Presentation Time: 4:50-5:10
Home University: North Carolina Central University
Research Mentor: Aaron Anselmo, Pharmaceutical sciences
Program: M&I-HBCU SROP
Research Title: Improving bacterial attachment to the skin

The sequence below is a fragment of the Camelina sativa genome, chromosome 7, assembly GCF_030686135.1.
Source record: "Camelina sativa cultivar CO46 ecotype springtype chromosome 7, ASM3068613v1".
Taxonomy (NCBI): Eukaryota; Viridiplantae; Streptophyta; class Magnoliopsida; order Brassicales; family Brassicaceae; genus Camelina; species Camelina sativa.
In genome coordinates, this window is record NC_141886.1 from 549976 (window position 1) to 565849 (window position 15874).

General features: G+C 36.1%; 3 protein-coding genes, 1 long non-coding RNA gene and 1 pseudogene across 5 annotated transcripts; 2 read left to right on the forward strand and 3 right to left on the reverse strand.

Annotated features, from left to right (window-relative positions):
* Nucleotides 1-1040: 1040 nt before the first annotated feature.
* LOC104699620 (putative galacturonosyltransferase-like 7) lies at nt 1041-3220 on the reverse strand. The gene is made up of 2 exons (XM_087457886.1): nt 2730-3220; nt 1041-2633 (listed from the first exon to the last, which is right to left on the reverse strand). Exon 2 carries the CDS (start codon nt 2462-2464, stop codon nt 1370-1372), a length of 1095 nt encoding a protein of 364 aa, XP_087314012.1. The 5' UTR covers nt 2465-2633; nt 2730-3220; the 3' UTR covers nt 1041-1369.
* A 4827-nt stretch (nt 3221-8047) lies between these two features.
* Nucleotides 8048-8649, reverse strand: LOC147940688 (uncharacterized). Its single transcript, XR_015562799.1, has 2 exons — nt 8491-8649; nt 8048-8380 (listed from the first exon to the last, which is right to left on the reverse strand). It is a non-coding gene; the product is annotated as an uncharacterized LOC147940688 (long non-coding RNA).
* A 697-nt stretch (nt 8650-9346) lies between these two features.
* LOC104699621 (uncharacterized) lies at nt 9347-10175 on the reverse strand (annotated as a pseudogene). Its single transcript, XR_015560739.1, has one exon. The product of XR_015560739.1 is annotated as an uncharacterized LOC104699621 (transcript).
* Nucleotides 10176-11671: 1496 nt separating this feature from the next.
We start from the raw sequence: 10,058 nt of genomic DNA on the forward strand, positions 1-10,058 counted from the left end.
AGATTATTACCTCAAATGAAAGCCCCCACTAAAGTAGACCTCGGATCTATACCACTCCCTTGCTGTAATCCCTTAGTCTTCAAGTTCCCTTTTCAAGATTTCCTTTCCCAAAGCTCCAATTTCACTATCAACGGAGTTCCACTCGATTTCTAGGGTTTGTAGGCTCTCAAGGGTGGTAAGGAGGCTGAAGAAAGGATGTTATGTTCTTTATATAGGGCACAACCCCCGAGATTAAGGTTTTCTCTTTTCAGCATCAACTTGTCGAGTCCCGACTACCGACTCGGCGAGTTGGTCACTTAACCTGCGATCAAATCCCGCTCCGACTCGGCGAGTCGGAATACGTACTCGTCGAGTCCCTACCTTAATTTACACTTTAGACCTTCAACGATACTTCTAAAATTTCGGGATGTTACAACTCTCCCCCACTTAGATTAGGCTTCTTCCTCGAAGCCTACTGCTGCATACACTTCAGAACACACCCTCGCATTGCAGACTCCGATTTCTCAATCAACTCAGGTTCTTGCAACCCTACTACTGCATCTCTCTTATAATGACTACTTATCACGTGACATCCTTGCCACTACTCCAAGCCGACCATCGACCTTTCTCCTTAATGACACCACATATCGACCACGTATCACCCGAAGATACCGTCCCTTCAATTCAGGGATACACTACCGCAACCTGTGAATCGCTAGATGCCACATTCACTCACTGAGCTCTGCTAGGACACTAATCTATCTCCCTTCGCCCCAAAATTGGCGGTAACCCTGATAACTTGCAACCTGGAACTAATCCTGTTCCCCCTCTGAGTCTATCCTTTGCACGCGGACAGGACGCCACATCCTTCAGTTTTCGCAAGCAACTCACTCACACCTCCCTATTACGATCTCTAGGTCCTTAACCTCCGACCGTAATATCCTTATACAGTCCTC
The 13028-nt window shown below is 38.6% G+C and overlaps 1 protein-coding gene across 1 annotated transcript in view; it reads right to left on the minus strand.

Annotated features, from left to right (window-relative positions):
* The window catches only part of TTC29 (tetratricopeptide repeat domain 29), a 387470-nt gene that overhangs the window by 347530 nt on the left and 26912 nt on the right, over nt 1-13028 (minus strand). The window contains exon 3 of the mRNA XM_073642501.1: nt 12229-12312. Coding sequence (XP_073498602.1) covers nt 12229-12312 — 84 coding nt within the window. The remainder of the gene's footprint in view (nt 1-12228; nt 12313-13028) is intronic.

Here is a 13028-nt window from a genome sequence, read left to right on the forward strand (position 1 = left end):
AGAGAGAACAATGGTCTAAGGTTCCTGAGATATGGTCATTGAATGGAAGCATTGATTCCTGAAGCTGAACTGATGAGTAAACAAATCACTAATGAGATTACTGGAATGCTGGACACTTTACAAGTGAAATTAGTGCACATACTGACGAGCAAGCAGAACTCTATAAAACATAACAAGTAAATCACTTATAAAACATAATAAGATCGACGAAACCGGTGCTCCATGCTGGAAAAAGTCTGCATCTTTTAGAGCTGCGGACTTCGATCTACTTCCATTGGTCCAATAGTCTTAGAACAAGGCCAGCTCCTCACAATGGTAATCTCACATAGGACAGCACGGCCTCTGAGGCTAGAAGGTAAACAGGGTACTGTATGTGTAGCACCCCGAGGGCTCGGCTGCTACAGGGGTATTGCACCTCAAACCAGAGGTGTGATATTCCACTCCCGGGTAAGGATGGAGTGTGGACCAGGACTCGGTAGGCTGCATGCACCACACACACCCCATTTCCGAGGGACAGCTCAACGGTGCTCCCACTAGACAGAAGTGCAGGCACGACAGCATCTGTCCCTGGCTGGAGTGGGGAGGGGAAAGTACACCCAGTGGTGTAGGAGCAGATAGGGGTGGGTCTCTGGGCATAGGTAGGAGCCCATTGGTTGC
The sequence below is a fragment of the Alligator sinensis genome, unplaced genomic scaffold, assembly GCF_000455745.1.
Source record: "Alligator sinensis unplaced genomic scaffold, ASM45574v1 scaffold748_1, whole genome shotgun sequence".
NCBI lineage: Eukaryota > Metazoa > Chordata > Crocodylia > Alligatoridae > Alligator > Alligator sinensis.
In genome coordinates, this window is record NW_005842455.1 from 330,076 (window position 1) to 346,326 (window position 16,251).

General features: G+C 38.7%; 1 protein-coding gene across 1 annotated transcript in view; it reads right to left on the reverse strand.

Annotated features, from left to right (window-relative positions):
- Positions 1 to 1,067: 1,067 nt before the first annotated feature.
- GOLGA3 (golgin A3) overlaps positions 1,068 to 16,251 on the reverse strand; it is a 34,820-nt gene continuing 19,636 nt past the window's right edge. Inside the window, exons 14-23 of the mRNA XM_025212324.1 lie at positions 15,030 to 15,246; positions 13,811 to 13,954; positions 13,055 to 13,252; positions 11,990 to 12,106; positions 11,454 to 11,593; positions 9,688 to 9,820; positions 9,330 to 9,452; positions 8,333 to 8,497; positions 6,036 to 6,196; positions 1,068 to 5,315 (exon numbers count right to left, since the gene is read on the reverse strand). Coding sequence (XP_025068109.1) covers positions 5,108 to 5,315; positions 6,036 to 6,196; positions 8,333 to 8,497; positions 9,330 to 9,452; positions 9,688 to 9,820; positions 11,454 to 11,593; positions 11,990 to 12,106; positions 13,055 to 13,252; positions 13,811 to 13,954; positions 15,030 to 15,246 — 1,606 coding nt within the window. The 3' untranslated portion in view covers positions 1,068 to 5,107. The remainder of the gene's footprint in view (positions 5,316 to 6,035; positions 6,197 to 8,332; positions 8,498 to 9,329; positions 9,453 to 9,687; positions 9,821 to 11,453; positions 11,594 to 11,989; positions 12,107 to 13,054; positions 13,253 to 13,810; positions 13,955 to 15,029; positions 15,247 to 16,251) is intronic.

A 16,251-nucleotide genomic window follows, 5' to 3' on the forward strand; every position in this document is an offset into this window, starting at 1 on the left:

Therapeutic bacteria have recently received attention as a method to increase the health of the skin, as well as treat certain skin conditions like acne. However, therapeutic bacteria cannot colonize the skin in their natural state. To address this, we have developed a method to modify both the skin and the bacteria with complementary chemical groups that click together to improve bacterial attachment. Specifically, we conjugated azide to the bacterial surface and DBCO to the skin using NHS ester chemistry, which reacts with primary amines on both surfaces. First, we confirmed these modifications can successfully be applied to live bacteria using amine-coated 24 well plates. We analyzed bacterial attachment with microscopy and showed significantly increased attachment relative to controls. Next, we developed an ex vivo pig skin model to show that the skin can be successfully modified with DBCO. Finally, we used live human epidermal keratinocytes (HEKa) to see how the bacteria would attach to live cells. Data showed successful modification of the cells, as well as an increase in bacterial attachment after azide modification. Future work will analyze the viability of HEKa cells following bacterial attachment, as well as in vivo testing in a mouse model. This work demonstrates that bacteria and skin can be successfully modified to improve attachment, potentially enabling the use of therapeutic bacteria as a treatment for various skin conditions.